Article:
US 2356640 A
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Agg. 22, 1944. HANNs-HElNz' wou-'F SOUND AYBSORBING STRUCTURE Filed Nov. 5, 1941 4 Sheets-Sheet 1 ILM;
A118 22,1944- HANNs-HEINZ woLFF 2,356,640
SOUND ABSORBING STRUCTURE Filed Nov. 52,1941 4 'sheets-sheet 2 Fig. 3
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'SOUND ABSORBING STRUCTURE Filed Nov. 3. 1941 4 Sheets-Sheet 3 /n venfor':
AU@ 22, 1944- l HANNs-HElNz woLFF 2,356,640
I SOUND ABSORBING STRUCTURE 'med Nov. s. 1941 4 sheets-sheet 4 HI :IIl
Patented Aug. 22, 1944 2.35am SOUND lAnsomzluo STRUCTURE Hanns-Heinz Wolt, Berlin, Germany; vested in the Alien Property Custodian Application November s, 1941, serial No. 417,671 In Germany September 17, 1940 (Ci. Zit-4) 6 Claims.
The present invention relates to sound absorbing structures applicable to, er usable as, wells rooms, such as laboratories for acoustic experiments, broadoastor sound-hlm studios and the like, and adapted to prevent air oscillations produced within the room or, more gein erally, at the side of the structure, from being reflected thereby, and, preferably, also from penetrating therethrough. The general term walL in this connection, is intended to comprise not only the side Walls but also the ceiling and the :door of a room.
It is the object oi the present invention to improve the sound absorbing properties of a structure having a prescribed absorption coefficient. while reducing the space required therefor in prior art structures.
According to the invention, at least a part of the outer face of a sound absorbing structure made of sound absorbing material is cornn posed of a plurality of tapering elements, and the elements are arranged in at least two groups, the tops of the elements of each `group lying in surfaces substantially parallel but displaced with respect to one another in the direction of the axes of the elements.
In a preferred embodiment of the invention the tapering elements have the shape of pyra-v raids, but it should be kept in mind that cones to be considered as substantially equivalent to pyramids.
Further, the surfaces dened by the tops of the pyramids will ordinarily be parallel to the surfaces formed by the bases of the pyramids, but the case may be that the bases of pyramids, the tops of which lie in one and the same surface, do not lie all on the same level.
The term parallel surfaces, in connection with this invention, should be understood to comprise also, for example, the surfaces of concentric cylinders, and, more generally, all surfaces, the homologous points of which have equa'l distances from one another.
` The invention will be more fully understood with the aid of, and further features of the invention will be apparent from,'the following more detailed description and the accompanying drawings. In the drawings, in a purely diagrammatic fashion and by way of example,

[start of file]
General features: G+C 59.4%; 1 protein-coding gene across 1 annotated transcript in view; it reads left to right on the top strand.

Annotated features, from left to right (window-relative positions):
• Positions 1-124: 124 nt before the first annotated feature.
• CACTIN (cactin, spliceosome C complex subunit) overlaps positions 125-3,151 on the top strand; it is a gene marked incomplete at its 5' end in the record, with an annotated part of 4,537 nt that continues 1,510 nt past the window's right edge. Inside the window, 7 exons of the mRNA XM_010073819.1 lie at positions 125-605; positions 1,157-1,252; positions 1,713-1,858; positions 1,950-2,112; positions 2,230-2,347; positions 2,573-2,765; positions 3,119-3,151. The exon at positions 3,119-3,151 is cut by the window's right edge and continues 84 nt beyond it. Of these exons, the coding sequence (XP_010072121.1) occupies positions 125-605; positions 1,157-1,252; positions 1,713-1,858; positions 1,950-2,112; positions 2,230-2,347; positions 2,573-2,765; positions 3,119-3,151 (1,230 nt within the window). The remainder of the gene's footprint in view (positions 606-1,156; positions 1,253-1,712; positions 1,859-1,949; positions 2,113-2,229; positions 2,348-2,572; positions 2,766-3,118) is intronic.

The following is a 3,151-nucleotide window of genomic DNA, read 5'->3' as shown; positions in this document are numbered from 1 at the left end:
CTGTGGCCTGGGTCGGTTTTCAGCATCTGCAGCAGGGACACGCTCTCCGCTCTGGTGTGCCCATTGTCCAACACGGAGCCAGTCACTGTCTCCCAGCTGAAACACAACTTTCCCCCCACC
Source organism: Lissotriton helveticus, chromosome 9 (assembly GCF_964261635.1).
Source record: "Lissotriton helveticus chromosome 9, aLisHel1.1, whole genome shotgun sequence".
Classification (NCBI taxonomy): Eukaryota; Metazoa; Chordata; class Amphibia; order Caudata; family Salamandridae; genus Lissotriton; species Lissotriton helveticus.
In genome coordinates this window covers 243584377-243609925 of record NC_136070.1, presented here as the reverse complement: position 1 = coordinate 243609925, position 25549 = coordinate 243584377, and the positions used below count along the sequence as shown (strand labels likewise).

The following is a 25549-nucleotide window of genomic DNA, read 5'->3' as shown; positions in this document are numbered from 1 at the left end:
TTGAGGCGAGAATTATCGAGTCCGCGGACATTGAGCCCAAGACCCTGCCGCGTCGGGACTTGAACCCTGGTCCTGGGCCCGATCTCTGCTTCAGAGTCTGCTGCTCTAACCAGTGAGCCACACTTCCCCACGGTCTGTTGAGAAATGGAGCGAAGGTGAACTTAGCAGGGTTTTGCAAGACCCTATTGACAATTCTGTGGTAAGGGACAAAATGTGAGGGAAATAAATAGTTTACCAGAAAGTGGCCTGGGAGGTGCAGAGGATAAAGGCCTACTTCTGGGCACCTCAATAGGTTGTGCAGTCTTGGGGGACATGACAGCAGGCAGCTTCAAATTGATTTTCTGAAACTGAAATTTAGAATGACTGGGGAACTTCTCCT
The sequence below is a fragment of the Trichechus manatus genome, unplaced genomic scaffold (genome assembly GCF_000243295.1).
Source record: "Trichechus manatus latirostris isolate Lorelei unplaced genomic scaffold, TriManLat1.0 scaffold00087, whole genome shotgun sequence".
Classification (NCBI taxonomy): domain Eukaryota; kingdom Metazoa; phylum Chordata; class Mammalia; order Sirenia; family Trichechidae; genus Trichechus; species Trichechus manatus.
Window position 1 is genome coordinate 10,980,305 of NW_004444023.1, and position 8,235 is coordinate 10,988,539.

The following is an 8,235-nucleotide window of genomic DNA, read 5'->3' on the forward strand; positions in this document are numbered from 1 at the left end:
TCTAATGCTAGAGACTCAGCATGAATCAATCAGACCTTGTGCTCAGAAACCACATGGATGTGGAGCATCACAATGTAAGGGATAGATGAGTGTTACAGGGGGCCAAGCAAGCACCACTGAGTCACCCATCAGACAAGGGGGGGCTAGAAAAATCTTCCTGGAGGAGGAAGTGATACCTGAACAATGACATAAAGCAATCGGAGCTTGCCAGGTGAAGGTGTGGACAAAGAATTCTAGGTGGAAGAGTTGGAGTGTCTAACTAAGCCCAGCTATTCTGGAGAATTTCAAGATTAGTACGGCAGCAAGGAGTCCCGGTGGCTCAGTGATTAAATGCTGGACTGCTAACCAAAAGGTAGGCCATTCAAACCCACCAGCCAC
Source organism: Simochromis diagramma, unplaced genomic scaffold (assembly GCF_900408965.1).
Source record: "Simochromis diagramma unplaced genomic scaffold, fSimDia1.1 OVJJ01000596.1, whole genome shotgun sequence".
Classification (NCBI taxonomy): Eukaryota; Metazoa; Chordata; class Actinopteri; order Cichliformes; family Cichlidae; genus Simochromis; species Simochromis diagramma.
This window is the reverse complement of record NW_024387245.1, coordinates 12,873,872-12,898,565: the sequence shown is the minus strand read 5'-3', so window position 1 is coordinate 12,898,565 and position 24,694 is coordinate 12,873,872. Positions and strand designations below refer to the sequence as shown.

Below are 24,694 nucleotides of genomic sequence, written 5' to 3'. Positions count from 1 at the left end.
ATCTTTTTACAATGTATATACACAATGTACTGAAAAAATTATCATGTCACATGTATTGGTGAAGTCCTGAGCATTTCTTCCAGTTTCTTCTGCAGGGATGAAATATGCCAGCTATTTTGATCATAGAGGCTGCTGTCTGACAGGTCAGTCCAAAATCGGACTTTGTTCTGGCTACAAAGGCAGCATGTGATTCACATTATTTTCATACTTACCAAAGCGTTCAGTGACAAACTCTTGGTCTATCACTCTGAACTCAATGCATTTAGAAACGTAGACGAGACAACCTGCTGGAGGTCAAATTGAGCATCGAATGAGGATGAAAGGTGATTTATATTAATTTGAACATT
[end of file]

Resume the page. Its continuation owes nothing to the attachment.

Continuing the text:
Figs. 1 and 2 illustrate a. fragmentary vertical `section and a corresponding ground plan, re-
spectively, of a. sound absorbing structure according to the invention, the view of Fig. 1 being taken from the plane I--I of Fig.2. According to this embodiment of the invention, the sound absorbing structure is composed of a plurality of equal' bodies having square bases, two groups ci bodies being arranged one above the other.
Figs. 3 and 4, in a manner similar to that of Figs. i and 2, show a sound absorbing structure composed of bodies having triangular bases, Fig. Zi being taken substantially on the line 3 3 of Fig. 4. y
Figs. 5 and 6 similarly represent a modification of the invention where the size of the bodies belonging to the one group is different from the size of the bodies belonging to the other group, Fig. 5 being taken substantially on the line 5--5 of Fig. 6.
Fig. diagrammatically illustrates a modiiication where the side faces of the pyramidic portions are concave.
Figs. 8 'and 9, illustrate in vertical section and `iront view respectively a modification wherein solid pyrainidic bodies are arranged on the two opposite sides of the structure which may be used as a sound separating wall, Fig. 8 being taken substantially on the line 8-8 of Fig. 9.
Figs. lll and ll similarly show a modification of `an arrangement substantially according to Figs. 8 and 9, the sound absorbing structure being composed of hollow bodies, and Fig. 10 being taken substantially on the line IIL-I0 of Fig. 11.
Fig. 12 represents a frame work for supportvlng an arrangement substantially according to Figs. 10 and 11.
According to Fig. 1, the sound absorbing structure is composed of a plurality of elementary bodies of equal size which are .made of sound deadening material. 'Ihe bodies have the shape of pyramids and are arranged in two groups I and 2, one behind (or above) the other. 'The elementary bodies of the one group are displaced with respect to theA elementary bodies of the other groups in the direction of the axes of the pyramids to such an extent that the plane surface formed by the bases of the pyramids of group I substantially coincides with the'plane .surface dened by the tops of the pyramids of groupY 2.
Further, the groups are so mounted wlthrespect to one another that the sound energy still penetrating through the rst group is ab- 'sorbed by the second, the arrangement being preferably such that the sound energy, which is still reflected by the second group is absorbed by` Y.